Woman who tried to drown dog in the River Trent is sentenced

A woman who attempted to drown her dog in the River Trent has been sentenced in court after pleading guilty to causing unnecessary suffering to the pet.

Bella, a German Shepherd-type dog, was rescued from the river near Long Lane, Farndon, on January 6 last year when a passer-by saw her struggling in the water after she was left to drown.

The member of the public managed to free the dog whose lead was attached to a carrier bag and tied to a large rock under the water.

Credit: Nottinghamshire Police

Bella was rushed for emergency veterinary treatment and it was there that her microchip was found which was registered in 2010, and gave her name and owner’s details as Charlene Latham.

Latham was arrested by police and today (March 8) at Nottingham Magistrates’ Court, Latham, of St Brannocks Road, Ilfracombe, Devon, was sentenced to a 12 month community order after she pleaded guilty to causing unnecessary suffering to Bella by attempting to drown her.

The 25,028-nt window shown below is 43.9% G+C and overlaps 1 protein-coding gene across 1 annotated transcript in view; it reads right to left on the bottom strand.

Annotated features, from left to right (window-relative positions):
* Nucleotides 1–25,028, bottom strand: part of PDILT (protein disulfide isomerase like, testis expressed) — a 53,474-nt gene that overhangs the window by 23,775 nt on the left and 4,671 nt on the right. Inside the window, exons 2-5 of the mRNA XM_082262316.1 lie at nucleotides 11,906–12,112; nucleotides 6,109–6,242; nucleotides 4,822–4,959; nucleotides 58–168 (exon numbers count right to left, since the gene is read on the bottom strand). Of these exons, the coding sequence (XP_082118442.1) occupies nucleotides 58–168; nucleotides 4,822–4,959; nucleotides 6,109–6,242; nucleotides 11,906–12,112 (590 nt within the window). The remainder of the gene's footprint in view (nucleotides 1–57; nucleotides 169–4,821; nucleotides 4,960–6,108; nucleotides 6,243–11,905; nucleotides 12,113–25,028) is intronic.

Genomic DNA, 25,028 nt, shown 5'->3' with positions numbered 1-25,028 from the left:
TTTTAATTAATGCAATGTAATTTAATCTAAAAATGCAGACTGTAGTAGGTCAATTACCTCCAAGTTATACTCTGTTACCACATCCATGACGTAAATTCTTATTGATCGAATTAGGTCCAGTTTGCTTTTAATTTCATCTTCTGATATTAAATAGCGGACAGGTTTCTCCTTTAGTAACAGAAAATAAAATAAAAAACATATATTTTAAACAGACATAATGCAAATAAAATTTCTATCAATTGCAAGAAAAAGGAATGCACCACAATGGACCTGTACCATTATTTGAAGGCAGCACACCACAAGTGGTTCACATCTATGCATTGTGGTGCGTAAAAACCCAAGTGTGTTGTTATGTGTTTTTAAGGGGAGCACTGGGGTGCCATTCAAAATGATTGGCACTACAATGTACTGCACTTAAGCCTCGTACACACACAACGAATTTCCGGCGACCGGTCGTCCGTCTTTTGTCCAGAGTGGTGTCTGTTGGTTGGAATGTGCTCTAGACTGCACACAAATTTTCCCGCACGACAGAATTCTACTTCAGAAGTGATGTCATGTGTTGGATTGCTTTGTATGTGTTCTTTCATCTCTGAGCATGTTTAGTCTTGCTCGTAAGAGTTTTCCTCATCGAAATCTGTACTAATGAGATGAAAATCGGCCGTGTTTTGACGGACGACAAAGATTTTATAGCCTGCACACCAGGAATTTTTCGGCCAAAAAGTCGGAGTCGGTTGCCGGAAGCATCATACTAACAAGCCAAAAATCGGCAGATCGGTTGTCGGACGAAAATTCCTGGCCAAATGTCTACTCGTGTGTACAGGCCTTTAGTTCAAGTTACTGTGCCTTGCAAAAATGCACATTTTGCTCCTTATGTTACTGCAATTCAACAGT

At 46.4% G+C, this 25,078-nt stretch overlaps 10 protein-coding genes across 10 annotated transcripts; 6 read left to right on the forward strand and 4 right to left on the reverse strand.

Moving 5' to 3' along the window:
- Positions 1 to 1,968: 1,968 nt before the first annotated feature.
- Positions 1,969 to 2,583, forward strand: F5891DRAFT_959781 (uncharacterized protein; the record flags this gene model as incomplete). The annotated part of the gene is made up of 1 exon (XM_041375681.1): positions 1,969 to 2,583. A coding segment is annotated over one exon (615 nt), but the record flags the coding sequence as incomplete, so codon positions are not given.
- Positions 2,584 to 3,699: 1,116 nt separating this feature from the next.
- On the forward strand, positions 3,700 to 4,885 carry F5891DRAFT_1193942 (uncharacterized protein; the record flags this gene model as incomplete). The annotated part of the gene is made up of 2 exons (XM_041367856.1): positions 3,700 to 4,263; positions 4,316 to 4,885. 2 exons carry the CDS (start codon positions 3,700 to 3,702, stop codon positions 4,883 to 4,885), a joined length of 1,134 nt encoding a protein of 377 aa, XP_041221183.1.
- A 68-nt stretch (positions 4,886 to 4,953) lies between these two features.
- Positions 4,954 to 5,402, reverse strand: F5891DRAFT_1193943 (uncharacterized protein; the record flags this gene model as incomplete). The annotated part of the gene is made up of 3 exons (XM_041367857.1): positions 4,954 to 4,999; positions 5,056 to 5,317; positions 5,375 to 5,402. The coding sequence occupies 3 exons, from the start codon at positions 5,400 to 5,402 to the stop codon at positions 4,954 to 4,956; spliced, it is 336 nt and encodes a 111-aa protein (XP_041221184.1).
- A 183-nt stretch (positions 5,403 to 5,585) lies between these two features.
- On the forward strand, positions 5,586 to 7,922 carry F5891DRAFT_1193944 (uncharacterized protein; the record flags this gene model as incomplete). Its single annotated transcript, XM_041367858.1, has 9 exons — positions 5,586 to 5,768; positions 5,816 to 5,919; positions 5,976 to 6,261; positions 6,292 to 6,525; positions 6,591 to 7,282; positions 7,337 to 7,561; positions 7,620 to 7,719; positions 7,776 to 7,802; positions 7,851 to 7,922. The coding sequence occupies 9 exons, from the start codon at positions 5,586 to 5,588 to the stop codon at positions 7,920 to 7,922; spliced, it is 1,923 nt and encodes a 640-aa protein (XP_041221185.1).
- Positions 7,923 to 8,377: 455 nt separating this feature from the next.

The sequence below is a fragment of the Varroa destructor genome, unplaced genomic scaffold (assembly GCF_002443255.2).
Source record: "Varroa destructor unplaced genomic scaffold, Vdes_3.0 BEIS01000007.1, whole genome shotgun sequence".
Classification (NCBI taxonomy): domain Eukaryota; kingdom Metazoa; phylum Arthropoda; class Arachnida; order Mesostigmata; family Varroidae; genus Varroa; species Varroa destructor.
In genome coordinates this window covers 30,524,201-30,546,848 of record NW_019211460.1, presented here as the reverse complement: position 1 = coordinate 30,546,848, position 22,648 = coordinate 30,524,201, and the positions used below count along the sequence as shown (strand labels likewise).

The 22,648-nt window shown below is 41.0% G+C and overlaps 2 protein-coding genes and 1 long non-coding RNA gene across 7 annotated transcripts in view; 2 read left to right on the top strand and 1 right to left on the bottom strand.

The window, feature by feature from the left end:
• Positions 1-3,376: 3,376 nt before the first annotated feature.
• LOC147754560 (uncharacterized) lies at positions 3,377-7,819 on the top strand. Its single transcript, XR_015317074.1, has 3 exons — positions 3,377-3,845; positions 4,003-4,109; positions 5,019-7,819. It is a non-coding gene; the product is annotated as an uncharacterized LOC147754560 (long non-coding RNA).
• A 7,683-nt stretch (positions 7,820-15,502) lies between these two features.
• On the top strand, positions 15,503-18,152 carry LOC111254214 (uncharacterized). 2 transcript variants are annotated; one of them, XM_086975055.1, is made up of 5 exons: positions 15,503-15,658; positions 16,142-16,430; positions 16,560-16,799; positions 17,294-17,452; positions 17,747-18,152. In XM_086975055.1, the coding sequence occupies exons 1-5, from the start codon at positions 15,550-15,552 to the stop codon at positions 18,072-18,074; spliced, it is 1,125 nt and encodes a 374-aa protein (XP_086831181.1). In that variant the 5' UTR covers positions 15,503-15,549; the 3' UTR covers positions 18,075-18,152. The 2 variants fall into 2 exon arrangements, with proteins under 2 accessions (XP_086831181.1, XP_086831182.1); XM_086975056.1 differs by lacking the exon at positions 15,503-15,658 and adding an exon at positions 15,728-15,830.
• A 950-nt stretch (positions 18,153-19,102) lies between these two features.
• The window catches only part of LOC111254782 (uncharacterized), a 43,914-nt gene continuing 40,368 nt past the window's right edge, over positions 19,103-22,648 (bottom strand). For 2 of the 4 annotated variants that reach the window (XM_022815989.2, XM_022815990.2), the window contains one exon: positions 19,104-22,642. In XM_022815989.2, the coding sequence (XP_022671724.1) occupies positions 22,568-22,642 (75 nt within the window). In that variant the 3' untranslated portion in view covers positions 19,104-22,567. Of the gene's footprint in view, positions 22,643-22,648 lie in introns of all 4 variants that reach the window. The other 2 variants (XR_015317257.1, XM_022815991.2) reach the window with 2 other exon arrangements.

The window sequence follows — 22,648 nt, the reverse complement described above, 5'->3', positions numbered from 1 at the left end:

Bella was transferred into the care of the RSPCA Radcliffe Animal Centre in Nottingham while the police and animal welfare charity launched an investigation.

A vet who examined Bella after she was pulled from the river said had she not been treated when she was then she would have died.

Ella Carpenter, manager at Radcliffe Animal Centre, said, after the case that they are now desperate to find Bella a loving new home.

She said: “We are both proud and privileged to have cared for Bella over the past fourteen months."

Latham pleaded guilty to causing unnecessary suffering to a protected animal, namely Bella, by attempting to drown the dog resulting in the animal being immersed in the cold water of the River Trent for a prolonged period.

As well as a 12-month community order, Latham was fined £80, was ordered to pay £200 costs and a £32 victim surcharge. She was also disqualified from keeping dogs for three years.

  • Watch as Bella began to recover following veterinary treatment

Bella, aged 11, has remained at the RSPCA Radcliffe Animal Centre ever since as she has complex veterinary needs.

But, staff say she has been completely transformed from the dog who almost didn’t make it to the bouncy girl she is now.